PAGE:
Monthly Archives: June 2010

Help Me Investigate shortlisted for Multimedia Publisher of the Year

UPDATE: Help Me Investigate finished second and was “Highly commended”. The winner was Scottish news site The Caledonian Mercury (well deserved).

My crowdsourced investigative journalism site Help Me Investigate is up for Multimedia Publisher of the Year at the NUJ’s Regional Media Awards.

Also nominated are:

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The curious case of More! magazine, Twitter and the mocking retweets

Here’s the strange tale of Blair and More! magazine. Blair is a fashion blogger who picked up a copy of More! magazine, didn’t like what she saw, and tweeted it.

More! then retweeted Blair’s critical opinions to their 11,000-plus followers – along with a couple of tweets that Blair had directed at a friend. Continue reading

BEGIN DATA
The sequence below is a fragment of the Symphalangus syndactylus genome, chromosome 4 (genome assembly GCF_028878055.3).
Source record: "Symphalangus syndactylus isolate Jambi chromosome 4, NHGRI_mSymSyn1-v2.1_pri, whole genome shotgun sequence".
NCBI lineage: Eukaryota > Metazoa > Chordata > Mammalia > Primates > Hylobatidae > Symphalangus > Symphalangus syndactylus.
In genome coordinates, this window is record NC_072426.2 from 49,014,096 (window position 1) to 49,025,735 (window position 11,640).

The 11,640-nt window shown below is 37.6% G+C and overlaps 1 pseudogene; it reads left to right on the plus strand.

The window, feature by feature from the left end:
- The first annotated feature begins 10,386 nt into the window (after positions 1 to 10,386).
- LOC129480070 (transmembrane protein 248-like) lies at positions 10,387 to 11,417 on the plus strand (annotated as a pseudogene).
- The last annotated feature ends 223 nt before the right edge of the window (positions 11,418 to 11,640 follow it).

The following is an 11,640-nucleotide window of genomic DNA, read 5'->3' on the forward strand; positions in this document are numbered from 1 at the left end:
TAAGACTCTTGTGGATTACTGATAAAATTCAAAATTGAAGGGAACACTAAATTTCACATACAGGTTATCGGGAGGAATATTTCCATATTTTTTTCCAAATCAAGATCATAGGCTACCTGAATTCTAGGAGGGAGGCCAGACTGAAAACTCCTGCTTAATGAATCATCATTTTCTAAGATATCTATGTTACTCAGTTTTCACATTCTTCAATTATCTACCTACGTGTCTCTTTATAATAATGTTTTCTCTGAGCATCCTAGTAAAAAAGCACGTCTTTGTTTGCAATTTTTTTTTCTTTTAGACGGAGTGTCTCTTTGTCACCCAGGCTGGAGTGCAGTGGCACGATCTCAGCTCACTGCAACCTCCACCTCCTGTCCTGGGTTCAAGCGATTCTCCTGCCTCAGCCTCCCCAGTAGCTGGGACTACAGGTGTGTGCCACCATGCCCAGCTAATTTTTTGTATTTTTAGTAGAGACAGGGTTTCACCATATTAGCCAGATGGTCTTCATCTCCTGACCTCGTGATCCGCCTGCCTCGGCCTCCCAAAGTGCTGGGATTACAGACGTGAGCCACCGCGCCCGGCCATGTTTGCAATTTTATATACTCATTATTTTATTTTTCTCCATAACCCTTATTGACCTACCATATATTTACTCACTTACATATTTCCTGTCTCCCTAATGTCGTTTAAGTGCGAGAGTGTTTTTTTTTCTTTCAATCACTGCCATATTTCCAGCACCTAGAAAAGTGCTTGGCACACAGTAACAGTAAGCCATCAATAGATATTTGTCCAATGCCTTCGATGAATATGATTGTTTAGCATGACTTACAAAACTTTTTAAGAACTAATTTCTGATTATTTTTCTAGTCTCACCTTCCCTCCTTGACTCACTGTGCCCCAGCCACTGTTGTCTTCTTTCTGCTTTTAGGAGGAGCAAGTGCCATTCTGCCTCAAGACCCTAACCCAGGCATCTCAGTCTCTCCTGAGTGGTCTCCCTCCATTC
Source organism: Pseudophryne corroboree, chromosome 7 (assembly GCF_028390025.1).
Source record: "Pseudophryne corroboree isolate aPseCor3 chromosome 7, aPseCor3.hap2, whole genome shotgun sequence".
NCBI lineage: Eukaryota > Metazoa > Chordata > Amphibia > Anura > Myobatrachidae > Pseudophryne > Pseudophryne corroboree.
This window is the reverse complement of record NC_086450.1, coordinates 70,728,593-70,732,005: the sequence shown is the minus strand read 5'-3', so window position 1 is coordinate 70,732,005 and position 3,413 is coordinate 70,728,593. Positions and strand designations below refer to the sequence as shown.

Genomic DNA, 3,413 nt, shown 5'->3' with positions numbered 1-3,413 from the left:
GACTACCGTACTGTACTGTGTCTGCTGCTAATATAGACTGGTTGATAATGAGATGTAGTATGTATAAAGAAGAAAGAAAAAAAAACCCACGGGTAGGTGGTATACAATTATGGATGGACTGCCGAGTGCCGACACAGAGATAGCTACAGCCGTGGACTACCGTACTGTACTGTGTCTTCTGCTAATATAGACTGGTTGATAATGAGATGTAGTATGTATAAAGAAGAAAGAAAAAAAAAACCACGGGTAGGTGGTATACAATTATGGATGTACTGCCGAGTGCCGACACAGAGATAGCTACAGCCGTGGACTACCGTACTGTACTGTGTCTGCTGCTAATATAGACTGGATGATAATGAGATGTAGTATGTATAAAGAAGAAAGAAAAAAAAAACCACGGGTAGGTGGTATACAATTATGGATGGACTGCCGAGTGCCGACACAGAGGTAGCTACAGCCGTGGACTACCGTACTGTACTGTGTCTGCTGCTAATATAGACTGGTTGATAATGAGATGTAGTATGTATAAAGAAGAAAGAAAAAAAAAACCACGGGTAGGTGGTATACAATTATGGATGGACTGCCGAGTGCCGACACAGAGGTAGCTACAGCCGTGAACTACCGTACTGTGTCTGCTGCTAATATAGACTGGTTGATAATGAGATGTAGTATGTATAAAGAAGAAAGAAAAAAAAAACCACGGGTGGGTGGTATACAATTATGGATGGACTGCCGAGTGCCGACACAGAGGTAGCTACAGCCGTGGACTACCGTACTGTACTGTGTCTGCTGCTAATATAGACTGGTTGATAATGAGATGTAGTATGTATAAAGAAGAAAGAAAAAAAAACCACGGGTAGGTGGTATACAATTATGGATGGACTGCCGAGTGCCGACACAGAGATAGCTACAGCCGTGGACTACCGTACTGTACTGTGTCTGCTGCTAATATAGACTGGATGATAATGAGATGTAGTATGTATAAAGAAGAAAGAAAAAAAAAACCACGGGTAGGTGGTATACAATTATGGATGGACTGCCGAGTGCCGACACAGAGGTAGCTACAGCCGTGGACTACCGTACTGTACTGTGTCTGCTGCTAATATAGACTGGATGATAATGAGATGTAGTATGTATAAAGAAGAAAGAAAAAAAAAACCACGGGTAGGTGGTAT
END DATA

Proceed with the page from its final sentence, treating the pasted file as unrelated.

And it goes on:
4 things you need to know about Google this week

1. Google encrypted search

In a move which could have enormous implications for online publishers, Google announced that it is experimenting with encrypted search.

In plainer language, this means that – if someone is using the service – you won’t know what they have been searching for when they arrive at your website. This is great for privacy, but clearly scuppers any plans publishers might have to sell advertising based on what people are searching for when they arrive at the site – or, indeed, plans to adapt editorial based on what users are most interested in. Continue reading

Let's stop this 'Curation is King' crap right now